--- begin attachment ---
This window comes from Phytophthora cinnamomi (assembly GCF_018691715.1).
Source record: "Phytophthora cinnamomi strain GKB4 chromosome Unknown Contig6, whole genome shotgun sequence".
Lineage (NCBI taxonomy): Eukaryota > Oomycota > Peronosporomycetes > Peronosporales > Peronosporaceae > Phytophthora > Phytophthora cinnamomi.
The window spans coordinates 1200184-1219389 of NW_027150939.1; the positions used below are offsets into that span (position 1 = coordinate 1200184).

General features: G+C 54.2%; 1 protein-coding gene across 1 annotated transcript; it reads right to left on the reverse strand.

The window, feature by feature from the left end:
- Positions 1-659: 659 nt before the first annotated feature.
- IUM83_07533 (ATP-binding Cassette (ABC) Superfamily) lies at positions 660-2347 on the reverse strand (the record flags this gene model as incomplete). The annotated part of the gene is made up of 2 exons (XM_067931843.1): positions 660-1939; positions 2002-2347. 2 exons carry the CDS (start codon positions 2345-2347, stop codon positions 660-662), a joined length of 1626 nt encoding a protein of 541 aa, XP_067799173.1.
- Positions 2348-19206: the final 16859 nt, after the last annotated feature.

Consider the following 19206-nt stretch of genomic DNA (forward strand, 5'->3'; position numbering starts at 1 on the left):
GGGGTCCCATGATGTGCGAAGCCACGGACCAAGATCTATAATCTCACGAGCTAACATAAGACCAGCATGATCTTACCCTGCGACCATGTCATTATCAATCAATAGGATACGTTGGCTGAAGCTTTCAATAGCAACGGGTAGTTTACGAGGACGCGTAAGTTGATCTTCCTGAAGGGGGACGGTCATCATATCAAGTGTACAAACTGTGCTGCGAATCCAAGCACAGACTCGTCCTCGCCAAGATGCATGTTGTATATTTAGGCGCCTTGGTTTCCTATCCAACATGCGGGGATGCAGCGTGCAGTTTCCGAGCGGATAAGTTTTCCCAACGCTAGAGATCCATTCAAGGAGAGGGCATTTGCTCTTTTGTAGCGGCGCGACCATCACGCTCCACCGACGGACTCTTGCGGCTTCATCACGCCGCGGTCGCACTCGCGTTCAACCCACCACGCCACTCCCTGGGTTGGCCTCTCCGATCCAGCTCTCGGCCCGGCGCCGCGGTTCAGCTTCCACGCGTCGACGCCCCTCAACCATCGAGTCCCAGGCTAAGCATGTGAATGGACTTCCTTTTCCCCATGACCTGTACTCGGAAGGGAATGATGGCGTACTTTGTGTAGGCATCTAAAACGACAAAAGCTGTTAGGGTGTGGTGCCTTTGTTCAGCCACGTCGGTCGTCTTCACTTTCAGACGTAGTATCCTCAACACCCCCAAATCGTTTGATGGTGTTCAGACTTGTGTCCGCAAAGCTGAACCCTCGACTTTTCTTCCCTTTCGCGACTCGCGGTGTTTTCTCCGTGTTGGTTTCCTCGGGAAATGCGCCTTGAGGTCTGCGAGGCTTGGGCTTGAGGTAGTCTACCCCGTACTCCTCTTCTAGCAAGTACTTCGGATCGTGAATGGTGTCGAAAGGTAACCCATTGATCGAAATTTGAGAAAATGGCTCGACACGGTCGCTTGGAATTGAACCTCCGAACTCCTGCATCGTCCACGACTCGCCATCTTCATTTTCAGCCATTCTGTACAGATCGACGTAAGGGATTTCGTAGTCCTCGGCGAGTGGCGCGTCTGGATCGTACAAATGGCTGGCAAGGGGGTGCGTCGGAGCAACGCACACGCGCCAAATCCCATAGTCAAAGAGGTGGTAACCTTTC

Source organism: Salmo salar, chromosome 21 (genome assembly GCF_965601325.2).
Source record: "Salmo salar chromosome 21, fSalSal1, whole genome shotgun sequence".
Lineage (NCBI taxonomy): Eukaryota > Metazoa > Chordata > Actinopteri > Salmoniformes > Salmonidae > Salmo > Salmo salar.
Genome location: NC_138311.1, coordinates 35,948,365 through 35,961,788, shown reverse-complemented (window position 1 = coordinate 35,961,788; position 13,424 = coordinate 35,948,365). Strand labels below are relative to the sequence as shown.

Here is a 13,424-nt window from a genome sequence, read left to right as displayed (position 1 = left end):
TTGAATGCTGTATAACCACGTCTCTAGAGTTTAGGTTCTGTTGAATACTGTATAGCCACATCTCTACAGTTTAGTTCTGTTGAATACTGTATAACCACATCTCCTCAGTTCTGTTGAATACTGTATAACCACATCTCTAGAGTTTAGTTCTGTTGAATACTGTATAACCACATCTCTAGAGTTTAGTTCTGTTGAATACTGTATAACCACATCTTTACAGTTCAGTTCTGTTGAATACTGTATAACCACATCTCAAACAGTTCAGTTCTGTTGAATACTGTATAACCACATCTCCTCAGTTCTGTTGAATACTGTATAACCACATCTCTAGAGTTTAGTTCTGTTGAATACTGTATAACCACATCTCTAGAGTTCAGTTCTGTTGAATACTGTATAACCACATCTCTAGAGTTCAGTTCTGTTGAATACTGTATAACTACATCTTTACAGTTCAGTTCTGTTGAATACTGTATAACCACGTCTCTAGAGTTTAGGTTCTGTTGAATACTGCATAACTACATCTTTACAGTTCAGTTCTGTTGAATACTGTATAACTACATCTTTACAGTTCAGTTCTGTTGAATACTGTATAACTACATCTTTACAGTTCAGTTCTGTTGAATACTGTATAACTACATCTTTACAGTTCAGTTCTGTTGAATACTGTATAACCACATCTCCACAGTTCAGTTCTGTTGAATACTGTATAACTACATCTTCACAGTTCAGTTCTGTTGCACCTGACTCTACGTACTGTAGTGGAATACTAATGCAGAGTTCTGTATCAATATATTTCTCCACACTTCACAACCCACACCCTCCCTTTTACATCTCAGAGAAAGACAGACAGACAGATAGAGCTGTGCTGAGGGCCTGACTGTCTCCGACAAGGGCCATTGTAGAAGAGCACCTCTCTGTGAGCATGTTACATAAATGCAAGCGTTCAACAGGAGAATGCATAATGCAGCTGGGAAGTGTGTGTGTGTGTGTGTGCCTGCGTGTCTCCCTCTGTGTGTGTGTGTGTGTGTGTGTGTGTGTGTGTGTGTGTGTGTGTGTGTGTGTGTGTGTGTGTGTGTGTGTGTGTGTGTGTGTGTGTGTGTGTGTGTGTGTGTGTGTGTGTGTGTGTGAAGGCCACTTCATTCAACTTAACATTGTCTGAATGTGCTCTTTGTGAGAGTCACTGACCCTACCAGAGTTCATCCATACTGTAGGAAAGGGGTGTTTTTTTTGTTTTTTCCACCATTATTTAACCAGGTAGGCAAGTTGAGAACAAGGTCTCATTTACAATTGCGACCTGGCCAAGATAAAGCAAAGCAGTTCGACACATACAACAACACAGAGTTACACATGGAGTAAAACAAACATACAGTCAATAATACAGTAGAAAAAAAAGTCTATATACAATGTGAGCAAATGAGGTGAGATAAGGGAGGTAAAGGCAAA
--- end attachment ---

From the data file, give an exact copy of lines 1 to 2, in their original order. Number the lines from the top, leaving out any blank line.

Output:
This window comes from Phytophthora cinnamomi (assembly GCF_018691715.1).
Source record: "Phytophthora cinnamomi strain GKB4 chromosome Unknown Contig6, whole genome shotgun sequence".